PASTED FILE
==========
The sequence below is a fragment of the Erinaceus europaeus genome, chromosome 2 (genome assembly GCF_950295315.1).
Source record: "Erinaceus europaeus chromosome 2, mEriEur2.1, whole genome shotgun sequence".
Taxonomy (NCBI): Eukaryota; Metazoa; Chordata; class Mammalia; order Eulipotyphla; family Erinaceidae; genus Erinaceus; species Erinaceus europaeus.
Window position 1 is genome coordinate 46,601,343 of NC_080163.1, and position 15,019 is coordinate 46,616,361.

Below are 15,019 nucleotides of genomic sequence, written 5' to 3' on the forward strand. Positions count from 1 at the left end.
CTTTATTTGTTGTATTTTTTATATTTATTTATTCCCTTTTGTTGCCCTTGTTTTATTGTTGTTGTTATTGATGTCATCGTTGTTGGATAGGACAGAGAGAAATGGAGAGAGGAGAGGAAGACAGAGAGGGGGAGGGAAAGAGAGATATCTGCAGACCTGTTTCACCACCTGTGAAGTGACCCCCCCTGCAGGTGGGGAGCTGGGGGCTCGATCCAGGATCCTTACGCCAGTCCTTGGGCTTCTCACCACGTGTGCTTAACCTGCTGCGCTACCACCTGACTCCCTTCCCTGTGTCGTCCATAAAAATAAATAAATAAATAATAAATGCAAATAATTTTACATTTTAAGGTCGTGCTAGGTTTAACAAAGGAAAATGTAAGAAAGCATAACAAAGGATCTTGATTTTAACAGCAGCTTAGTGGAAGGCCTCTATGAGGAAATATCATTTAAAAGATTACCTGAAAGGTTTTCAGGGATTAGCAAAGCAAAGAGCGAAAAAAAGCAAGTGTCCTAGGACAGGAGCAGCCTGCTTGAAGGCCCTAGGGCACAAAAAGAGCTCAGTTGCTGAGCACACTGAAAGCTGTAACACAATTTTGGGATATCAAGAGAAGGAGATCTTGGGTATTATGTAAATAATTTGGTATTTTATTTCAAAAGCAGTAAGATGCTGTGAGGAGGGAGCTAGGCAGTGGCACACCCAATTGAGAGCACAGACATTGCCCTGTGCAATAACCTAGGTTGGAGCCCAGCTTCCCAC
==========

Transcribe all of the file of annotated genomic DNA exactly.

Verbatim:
The sequence below is a fragment of the Erinaceus europaeus genome, chromosome 2 (genome assembly GCF_950295315.1).
Source record: "Erinaceus europaeus chromosome 2, mEriEur2.1, whole genome shotgun sequence".
Taxonomy (NCBI): Eukaryota; Metazoa; Chordata; class Mammalia; order Eulipotyphla; family Erinaceidae; genus Erinaceus; species Erinaceus europaeus.
Window position 1 is genome coordinate 46,601,343 of NC_080163.1, and position 15,019 is coordinate 46,616,361.

Below are 15,019 nucleotides of genomic sequence, written 5' to 3' on the forward strand. Positions count from 1 at the left end.
CTTTATTTGTTGTATTTTTTATATTTATTTATTCCCTTTTGTTGCCCTTGTTTTATTGTTGTTGTTATTGATGTCATCGTTGTTGGATAGGACAGAGAGAAATGGAGAGAGGAGAGGAAGACAGAGAGGGGGAGGGAAAGAGAGATATCTGCAGACCTGTTTCACCACCTGTGAAGTGACCCCCCCTGCAGGTGGGGAGCTGGGGGCTCGATCCAGGATCCTTACGCCAGTCCTTGGGCTTCTCACCACGTGTGCTTAACCTGCTGCGCTACCACCTGACTCCCTTCCCTGTGTCGTCCATAAAAATAAATAAATAAATAATAAATGCAAATAATTTTACATTTTAAGGTCGTGCTAGGTTTAACAAAGGAAAATGTAAGAAAGCATAACAAAGGATCTTGATTTTAACAGCAGCTTAGTGGAAGGCCTCTATGAGGAAATATCATTTAAAAGATTACCTGAAAGGTTTTCAGGGATTAGCAAAGCAAAGAGCGAAAAAAAGCAAGTGTCCTAGGACAGGAGCAGCCTGCTTGAAGGCCCTAGGGCACAAAAAGAGCTCAGTTGCTGAGCACACTGAAAGCTGTAACACAATTTTGGGATATCAAGAGAAGGAGATCTTGGGTATTATGTAAATAATTTGGTATTTTATTTCAAAAGCAGTAAGATGCTGTGAGGAGGGAGCTAGGCAGTGGCACACCCAATTGAGAGCACAGACATTGCCCTGTGCAATAACCTAGGTTGGAGCCCAGCTTCCCAC